Despite the fact that there was not opposition for the mark to be registered SIC proceeded to examine the sign in accordance with Art 150 Decision 486 of the Andean Community (i.e. “At the expiration of the period stipulated in article 148, or if no objections have been filed, the competent national office shall proceed to conduct the examination of registrability.”). By doing so, SIC found that the mark was similar to a previous registered one i.e. ‘Sharé’ (Dossier No 03 085665) registered back in September 2003 to Mr Martinez in class 30 Nice Classification (coffee, tea, vinegar, condiment sauces, etc) and therefore, rejected the said application for just that class. SIC granted to Starbucks the nominative mark ‘Shared Planet’ in classes 36 and 41 after the company appealed to the decision.

In the opinion of Ms Calderon, a lawyer from Prietocarrizosa, "this is a very complex case as there are reasons to believe that the signs have substantial differences that would not allow a consumer to get confused between them, but on the other side it is clear that the main elements of both signs are quite similar, hence, understand the position of the SIC to deny registration ".

It is noticeable from the dossier that the expiration date is/was 30 April 2014 and thus, up to today there has not been renewal of the said mark. However, SIC grants a grace period of 6 months and thus, Mr Martinez do have until 30 October to renew its mark – otherwise, after this day, it would be free to grab.

The newspaper 'La Republica' publishes the view of Mr, Jesus Mendez, an IP lawyer from the firm Wolf & Méndez. He appears to disagree with the ‘grace period’ stating that "In strict legal sense, the mark has expired and in this case [SIC] is extending the period of protection.”

Nevertheless one might remember that according to Art 153 Decision 486 of the Andean Community, the owner of a registered trade mark or any party with a legitimate right “shall be given a grace period of six months following the date of expiration of the registration in which to apply for renewal.” Moreover, the “registered trade mark shall retain its full validity over that period.” That said, and using the same statement as Mr Mendez, ‘in strict legal sense’ Mr Martinez still have a legal base for its mark to be protected and for SIC rejecting the said application from Starbucks.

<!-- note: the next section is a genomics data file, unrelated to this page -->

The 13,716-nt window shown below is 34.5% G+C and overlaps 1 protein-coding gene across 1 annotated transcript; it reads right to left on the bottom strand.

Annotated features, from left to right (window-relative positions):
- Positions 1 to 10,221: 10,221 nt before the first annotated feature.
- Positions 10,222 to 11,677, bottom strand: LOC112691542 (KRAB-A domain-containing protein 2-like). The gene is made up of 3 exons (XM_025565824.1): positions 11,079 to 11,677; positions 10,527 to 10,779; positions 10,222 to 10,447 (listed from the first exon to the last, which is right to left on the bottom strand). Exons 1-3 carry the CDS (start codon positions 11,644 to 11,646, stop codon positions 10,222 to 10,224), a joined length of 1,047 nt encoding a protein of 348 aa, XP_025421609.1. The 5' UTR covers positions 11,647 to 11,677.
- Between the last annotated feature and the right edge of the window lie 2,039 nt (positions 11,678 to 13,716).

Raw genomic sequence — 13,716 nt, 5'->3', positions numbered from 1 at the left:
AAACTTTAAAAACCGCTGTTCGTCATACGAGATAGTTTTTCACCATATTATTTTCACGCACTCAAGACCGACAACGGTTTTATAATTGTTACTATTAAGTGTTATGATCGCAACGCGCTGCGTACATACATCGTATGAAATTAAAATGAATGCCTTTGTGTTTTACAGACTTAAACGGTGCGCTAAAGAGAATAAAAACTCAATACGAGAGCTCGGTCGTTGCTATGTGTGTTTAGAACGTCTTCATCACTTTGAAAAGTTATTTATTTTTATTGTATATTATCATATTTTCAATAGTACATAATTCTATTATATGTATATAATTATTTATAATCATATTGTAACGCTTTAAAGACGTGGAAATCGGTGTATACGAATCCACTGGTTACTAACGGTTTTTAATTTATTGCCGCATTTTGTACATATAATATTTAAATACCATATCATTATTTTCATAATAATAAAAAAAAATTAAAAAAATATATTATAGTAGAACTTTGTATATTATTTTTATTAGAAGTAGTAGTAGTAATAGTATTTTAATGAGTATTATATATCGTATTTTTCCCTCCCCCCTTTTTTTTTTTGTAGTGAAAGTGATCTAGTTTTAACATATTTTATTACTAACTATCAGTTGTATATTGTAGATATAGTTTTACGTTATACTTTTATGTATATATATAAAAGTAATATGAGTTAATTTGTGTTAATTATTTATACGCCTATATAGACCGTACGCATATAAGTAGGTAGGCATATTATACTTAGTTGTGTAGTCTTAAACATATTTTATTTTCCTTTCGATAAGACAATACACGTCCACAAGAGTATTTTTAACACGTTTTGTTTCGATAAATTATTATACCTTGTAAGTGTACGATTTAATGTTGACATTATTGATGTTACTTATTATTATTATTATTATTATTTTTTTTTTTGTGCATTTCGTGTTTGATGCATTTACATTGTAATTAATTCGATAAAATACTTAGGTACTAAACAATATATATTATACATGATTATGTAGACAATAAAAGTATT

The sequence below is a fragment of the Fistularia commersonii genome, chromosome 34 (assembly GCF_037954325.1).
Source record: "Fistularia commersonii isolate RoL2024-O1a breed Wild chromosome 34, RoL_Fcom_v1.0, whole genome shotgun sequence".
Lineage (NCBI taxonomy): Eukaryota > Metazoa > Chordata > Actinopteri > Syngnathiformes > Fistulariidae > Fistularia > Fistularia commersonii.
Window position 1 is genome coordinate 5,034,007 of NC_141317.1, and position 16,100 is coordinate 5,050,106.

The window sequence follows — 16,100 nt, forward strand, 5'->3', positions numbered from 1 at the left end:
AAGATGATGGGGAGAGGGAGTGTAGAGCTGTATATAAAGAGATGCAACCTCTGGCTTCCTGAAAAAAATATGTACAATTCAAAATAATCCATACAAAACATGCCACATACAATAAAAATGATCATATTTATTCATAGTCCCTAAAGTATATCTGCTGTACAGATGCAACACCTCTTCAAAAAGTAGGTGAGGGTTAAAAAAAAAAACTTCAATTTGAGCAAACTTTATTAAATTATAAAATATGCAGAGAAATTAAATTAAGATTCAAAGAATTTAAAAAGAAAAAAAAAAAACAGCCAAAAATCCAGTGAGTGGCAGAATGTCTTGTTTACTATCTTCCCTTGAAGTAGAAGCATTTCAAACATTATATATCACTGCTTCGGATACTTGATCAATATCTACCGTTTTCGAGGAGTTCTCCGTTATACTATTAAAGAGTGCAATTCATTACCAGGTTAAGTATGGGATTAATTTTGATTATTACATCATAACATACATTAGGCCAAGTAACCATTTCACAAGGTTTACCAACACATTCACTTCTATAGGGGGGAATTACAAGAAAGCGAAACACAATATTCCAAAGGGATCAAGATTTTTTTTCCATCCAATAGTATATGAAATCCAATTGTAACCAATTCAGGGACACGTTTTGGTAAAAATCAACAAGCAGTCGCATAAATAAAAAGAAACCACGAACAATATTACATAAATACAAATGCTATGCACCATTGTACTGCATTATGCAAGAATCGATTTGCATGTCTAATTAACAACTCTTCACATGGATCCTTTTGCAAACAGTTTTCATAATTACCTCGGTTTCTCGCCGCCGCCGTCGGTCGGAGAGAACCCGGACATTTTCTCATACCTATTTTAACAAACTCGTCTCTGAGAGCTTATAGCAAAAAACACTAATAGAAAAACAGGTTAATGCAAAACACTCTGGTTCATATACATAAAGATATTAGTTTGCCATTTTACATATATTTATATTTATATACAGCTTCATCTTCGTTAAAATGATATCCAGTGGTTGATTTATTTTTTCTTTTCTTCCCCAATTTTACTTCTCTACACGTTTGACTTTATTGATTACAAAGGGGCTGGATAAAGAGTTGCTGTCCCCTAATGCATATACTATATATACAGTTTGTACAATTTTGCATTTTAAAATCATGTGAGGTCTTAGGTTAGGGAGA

Monday, 20 October 2014

Brazil: Progress and looking ahead -- facilitating online services

The Brazilian Instituto Nacional da Propiedade Industrial (INPI) is now facilitating access to online search system of trade marks, patents, industrial designs, and computer programs. It all started last Tuesday, October 14.

There is a direct link and thus access to the database without going through login/password page. However, if you would like to have access to a wider content and thus, production of documents, you should register. This latter appears to be a straightforward and easy process i.e. just filing out certain details – as far as I am aware nothing to do with ‘payment/fee’ details as the Venezuelan IP office requires (see previous post here).

Registration, while not crucial, comes divided into three sectors: 1.- Client (natural or legal person domiciled in the country); 2.- Lawyer or Attorney without special qualification (representing a client in the requested services); and 3.- Industrial Property Agent.

This new addition complements previous online services such as: ‘e-marcas, electronic view of petitions, and ‘push’.

Colombia trade mark registration keeps getting speedier

At the end of September Natalia Franco Onofre posted the good news on IP Tango that trade mark registration in Colombia was now taking place more swiftly, with registration in six months becoming a reality. It now seems that, following implementation by the Colombia Trade Mark Office of Administrative Resolution 48348, the average time for registration has dropped to four months. This is clearly good news for trade mark applicants.

Source: "COLOMBIA: Trademark Registration Now Takes As Little As Four Months" by Jorge Chávarro (Cavelier Abogados, Bogota), published in the INTA Bulletin, October 15, 2014, Vol. 69, No. 19.